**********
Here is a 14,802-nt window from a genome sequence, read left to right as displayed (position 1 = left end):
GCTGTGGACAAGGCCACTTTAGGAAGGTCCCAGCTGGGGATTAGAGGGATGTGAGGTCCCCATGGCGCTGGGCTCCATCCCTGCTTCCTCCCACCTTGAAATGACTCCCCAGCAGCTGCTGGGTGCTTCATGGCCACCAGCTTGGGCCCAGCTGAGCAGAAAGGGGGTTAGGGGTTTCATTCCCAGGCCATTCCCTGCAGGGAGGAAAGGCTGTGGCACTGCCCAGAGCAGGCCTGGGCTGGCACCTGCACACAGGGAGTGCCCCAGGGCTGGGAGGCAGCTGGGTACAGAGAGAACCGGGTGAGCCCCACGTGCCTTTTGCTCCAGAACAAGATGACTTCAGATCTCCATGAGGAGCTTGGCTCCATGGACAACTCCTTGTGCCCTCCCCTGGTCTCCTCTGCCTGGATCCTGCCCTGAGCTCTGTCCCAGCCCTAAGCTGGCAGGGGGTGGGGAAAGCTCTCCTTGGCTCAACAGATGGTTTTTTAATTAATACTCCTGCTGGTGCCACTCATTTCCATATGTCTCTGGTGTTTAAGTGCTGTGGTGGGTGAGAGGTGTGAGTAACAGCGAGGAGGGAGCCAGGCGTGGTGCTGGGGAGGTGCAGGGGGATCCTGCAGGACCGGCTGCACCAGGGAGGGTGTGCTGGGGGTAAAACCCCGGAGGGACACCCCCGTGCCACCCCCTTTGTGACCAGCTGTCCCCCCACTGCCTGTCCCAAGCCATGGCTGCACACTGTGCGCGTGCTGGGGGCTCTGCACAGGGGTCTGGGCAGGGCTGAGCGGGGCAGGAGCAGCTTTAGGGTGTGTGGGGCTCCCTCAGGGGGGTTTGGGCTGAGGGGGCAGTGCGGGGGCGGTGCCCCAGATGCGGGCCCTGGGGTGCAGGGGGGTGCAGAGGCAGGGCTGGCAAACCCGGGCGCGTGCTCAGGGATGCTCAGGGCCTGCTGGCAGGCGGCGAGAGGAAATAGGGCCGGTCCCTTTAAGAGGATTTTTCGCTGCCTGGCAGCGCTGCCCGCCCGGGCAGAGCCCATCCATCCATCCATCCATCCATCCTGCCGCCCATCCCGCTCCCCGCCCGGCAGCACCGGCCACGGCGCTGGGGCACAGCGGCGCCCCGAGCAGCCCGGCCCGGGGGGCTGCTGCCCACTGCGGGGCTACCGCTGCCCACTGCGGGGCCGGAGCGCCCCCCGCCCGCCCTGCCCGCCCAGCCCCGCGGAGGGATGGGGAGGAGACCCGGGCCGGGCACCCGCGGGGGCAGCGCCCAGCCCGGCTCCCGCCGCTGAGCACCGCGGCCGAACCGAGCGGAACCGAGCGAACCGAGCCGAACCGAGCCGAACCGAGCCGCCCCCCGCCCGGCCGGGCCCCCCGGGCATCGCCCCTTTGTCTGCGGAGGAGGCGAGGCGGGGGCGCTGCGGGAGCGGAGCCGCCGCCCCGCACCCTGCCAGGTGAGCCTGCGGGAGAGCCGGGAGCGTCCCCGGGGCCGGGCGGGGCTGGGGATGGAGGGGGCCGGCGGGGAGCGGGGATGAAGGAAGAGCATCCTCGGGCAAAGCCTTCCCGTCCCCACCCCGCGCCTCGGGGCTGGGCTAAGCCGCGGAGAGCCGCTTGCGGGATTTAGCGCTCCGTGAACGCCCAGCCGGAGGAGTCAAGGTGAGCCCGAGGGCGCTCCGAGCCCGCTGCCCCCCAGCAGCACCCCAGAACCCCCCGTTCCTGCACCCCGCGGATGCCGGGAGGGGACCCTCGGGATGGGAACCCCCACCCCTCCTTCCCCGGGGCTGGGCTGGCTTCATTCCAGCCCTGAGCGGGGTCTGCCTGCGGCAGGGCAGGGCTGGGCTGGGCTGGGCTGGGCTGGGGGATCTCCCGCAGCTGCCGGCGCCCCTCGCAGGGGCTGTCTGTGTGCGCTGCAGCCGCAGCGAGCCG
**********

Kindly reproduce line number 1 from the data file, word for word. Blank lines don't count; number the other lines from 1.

Here is a 14,802-nt window from a genome sequence, read left to right as displayed (position 1 = left end):